Categories: BankruptcyChapter 7

How Long Does Chapter 7 Bankruptcy Last?

Chapter 7 bankruptcy is a simple type of filing called a liquidation.

What happens in this case is that instead of a reorganization that occurs with Chapter 11 or Chapter 13, the assets (if there are any) that are not exempt under Florida bankruptcy and federal law are sold by the US trustee and used to pay off your creditors. You can file as an individual or as business, but there is a means test to file for Chapter 7. If you exceed the amount of allowable assets, your bankruptcy can be converted to a Chapter 11 or 13.

Your Chapter 7 is comparatively quick as opposed to the more intricate Chapter 11 or 13, and is generally discharged in three to six months. This depends on a variety of factors including how crowded the dockets are. However, as a caveat only, if you have creditors who object to your filing or the case is more complex, you could be longer in obtaining a discharge.

How long does chapter 7 bankruptcy last for Florida residents?

Please note, you must be a resident of Florida for 90 days before filing for bankruptcy in the state, and you will need to avoid charging your credit cards or taking out any loans 90 days before filing. Any loans or purchases made on credit in that time will not receive the benefit of the automatic stay. You must complete credit counseling before filing, as well. See? Bankruptcy, even “simple” one scan take some planning.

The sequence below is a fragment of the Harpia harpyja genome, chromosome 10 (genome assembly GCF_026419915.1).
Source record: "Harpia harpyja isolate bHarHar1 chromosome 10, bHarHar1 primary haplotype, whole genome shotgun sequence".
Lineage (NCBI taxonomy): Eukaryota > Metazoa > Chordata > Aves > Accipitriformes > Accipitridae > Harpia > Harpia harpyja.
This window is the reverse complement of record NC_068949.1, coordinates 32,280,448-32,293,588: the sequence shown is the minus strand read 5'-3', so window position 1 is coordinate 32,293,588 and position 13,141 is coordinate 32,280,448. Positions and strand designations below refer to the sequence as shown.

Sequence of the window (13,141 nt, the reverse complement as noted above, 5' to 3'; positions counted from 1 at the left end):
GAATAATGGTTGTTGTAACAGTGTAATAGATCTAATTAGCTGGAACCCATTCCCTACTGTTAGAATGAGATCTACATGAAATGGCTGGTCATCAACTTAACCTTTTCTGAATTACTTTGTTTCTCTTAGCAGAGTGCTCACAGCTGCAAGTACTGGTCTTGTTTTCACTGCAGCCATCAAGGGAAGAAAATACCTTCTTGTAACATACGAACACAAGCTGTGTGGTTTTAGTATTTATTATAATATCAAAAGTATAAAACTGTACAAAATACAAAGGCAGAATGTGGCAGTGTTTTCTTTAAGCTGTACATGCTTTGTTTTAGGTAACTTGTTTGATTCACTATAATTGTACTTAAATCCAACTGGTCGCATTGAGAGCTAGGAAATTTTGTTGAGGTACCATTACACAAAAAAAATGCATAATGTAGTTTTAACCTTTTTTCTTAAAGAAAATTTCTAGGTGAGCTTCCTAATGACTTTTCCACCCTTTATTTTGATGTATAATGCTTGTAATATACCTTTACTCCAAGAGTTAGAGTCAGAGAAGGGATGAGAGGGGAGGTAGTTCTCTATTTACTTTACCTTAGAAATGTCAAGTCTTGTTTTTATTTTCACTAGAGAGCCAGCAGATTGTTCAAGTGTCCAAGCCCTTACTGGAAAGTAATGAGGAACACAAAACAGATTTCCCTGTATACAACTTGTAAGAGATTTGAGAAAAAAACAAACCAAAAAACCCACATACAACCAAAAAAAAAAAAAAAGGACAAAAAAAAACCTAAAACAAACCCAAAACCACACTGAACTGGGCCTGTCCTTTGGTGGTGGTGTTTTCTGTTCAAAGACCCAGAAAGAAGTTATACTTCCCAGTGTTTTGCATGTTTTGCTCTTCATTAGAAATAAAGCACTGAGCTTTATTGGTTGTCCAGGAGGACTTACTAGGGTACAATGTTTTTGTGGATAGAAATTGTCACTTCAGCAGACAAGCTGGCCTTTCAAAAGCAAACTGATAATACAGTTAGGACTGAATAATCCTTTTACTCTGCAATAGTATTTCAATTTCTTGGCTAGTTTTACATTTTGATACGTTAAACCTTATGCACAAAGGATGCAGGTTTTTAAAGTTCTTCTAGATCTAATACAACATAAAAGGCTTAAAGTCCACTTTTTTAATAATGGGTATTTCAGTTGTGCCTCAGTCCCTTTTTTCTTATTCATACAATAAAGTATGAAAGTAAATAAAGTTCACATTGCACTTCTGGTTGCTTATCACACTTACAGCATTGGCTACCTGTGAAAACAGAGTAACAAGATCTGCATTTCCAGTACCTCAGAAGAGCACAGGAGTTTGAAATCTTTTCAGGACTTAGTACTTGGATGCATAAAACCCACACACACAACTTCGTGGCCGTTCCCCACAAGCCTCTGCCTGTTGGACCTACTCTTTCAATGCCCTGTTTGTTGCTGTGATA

They should also take a lawyer.

During those three to six months, you’re going to have a lot on your plate from Statement of Intention to your Creditors’ Meeting. Your attorney, if your wisely retain one, and the US trustee will handle it. Why your attorney? The judge, the trustee, the clerks of the court, nine of them are not allowed to advise you because they are not lawyers. Your creditors will have attorneys to protect and speak for their interests, and so should you.

After discharge, the situation is not so bleak. I’m asked pretty often how long a Chapter 7 bankruptcy lasts on a credit report; the answer is about ten years. However, the more time has passed since the bankruptcy, the less impact it has on your credit, and thus increases your ability to secure loans, credit cards, rent an apartment or obtain a mortgage. You may be a better candidate for credit since you can’t file for bankruptcy again for eight years. You literally have nowhere to go but up from there.

If you are thinking about filing for bankruptcy, I’d urge you to come in for a free consultation before you make up your mind and go charging in. There are alternatives to bankruptcy and preparations to make before you actually file. Bring your paperwork and we can sit down to talk about where you are now, and where you’d like to be. Bankruptcy is not a crash and burn mending, but it is a new start for many people overwhelmed with debt. I think we can get a good outcome for you.

Published by
Chad Van Horn

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